Rainey v. United States
232 U.S. 310 (1914)

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U.S. Supreme Court

Rainey v. United States, 232 U.S. 310 (1914)

Rainey v. United States, 232 U.S. 310 (1914)

Rainey v. United States

Nos. 74, 627. 73, 628

Argued January 6, 7, 1914

Decided February 24, 1914

232 U.S. 310

Syllabus

Billings v. United States, ante, p. 261, followed to the effect that, under § 37 of the Tariff Act of 1909, in imposing a tax on the use of foreign-built yachts, there is authority to bring an action in personam against the owner for the recovery; that the tax became due on the first day

Page 232 U. S. 311

of September next following the passage of the act; that the six months' clause applied only to the charterer, and not to the owner of such a yacht, and that the statute does not violate the due process clause of the Fifth Amendment.

The second paragraph of § 37 of the Tariff Act of 1909, giving the owner of a foreign-built yacht an option to pay an ad valorem of 35 percent in lieu of the annual tonnage tax imposed on the use of such yacht by the first paragraph of the section, is separable from the first paragraph, and its validity is not involved in an action to recover the tonnage tax from the owner of a foreign-built yacht who has not availed of the option.

Quaere whether one not the subject of the other contracting power to a treaty with the United States can invoke the protection of that treaty in regard to property rights.

When a treaty is inconsistent with a subsequent act of Congress, the latter will prevail.

The Constitution does not declare that the law established by a treaty shall never be altered or repealed by Congress, and while good faith may cause Congress to refrain from making any change in such law, if it does so, its enactment becomes the law.

Although the other contracting power to a treaty may have ground for complaint if Congress passes a law changing the law established by the treaty, every person is still bound to obey the latest law passed.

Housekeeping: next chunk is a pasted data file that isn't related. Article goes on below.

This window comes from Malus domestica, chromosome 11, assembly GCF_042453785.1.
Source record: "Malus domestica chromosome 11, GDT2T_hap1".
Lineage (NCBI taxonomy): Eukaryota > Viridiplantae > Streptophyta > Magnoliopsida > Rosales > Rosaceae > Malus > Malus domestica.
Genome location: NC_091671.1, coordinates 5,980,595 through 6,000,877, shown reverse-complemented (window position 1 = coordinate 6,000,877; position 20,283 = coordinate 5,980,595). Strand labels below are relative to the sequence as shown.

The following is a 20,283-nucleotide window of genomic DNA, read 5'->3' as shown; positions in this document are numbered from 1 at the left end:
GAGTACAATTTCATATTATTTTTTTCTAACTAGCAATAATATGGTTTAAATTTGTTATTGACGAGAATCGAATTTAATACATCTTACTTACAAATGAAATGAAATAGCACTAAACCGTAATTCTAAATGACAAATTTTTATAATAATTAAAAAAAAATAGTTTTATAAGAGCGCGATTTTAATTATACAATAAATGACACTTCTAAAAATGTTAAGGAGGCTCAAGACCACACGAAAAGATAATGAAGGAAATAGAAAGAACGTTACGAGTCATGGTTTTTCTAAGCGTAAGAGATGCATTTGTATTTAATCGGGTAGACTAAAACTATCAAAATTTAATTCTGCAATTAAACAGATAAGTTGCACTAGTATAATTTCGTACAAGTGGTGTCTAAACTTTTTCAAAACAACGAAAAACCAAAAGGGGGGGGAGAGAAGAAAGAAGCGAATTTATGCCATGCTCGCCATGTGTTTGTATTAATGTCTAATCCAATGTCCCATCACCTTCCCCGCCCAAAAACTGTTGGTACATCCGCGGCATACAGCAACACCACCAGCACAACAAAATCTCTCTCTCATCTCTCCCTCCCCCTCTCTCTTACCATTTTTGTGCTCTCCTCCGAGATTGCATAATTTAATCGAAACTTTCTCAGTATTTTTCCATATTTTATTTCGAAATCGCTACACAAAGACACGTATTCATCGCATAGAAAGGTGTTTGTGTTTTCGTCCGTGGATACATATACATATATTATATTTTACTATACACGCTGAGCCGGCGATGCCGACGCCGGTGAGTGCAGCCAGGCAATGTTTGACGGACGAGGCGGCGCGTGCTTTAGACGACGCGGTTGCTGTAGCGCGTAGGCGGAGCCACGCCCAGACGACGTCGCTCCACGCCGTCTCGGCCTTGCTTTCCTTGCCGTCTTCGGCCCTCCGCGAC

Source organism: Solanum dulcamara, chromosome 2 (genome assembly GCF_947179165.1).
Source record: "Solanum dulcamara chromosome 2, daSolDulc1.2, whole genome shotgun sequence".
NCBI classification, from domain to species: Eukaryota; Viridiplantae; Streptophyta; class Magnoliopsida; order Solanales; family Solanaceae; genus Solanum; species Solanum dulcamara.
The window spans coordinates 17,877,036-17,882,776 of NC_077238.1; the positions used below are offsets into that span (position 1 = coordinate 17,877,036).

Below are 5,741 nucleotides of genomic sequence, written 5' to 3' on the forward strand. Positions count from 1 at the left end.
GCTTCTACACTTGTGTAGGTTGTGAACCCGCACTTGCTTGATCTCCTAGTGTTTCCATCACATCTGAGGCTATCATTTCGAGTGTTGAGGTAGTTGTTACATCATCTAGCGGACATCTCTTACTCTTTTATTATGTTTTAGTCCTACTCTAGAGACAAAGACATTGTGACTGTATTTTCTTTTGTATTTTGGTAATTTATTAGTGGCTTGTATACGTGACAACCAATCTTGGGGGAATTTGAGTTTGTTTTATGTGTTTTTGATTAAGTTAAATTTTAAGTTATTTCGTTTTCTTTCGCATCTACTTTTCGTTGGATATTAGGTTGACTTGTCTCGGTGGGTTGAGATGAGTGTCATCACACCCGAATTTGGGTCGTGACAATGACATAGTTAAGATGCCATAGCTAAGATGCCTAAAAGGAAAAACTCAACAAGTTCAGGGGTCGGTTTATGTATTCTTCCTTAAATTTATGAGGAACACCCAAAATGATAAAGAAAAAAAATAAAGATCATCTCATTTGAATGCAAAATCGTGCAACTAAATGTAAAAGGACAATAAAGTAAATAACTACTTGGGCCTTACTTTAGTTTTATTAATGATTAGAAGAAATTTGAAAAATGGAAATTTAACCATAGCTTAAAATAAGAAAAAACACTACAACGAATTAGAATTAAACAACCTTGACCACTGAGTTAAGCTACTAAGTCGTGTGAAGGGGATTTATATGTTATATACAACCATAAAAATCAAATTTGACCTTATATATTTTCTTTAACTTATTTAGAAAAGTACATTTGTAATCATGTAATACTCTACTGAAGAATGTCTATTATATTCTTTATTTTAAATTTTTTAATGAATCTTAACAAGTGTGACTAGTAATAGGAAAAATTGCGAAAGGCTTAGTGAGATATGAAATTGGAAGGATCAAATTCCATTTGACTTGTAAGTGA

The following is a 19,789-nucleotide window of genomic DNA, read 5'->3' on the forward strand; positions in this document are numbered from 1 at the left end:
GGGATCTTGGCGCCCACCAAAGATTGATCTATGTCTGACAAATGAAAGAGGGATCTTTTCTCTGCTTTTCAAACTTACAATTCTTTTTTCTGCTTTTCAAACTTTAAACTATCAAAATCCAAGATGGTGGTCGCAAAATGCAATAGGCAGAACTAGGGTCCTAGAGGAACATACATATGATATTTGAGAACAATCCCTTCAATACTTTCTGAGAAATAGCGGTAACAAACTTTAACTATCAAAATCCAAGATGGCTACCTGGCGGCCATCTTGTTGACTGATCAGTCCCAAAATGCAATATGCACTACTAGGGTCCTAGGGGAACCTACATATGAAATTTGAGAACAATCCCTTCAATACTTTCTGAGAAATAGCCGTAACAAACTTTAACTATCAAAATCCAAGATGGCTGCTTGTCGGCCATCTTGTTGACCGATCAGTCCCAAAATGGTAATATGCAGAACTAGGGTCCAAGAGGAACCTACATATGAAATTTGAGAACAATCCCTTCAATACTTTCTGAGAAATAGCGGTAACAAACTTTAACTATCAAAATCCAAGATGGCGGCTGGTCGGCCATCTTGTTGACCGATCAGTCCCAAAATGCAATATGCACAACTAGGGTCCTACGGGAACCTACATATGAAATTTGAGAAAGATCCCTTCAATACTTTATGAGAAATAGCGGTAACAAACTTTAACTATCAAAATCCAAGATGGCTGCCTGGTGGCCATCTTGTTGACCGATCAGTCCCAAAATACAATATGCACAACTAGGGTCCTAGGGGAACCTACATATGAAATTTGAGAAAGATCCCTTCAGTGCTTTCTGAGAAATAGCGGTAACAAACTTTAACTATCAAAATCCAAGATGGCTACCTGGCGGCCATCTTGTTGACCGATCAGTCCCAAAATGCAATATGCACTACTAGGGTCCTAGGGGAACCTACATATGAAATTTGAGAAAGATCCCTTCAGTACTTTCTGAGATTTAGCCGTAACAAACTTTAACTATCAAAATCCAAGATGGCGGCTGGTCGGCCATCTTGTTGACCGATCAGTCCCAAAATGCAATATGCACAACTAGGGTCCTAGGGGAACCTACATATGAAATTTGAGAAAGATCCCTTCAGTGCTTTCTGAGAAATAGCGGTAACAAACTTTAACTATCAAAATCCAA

No person acquires any vested right to the continued operation of a treaty.

Even if there is judicial power to inquire whether a provision in a duly promulgated act of Congress raising revenue originated in the House of Representatives in accordance with Art. I, § 7 of the Constitution, it is sufficient if it appears that it was an amendment in the Senate to an act that originated in the House; and, after the act has been enrolled and duly authenticated, the court will not inquire whether the amendment was or was not outside the purposes of the original bill.

Where on direct appeal from the Circuit Court by one party based on constitutional questions, the whole case can be disposed of, the questions certified by the circuit court of appeals on an appeal taken by the other party need not be answered, and the judgment of the Circuit Court can be modified to the extent necessary and affirmed.

190 F. 359 modified and affirmed.

The facts, which involve the construction and constitutionality of § 37 of the Tariff Act of 1909 imposing

Page 232 U. S. 312

a tax on the use of foreign-built yachts and the liability of the owner for such tax, are stated in the opinion.

Page 232 U. S. 313

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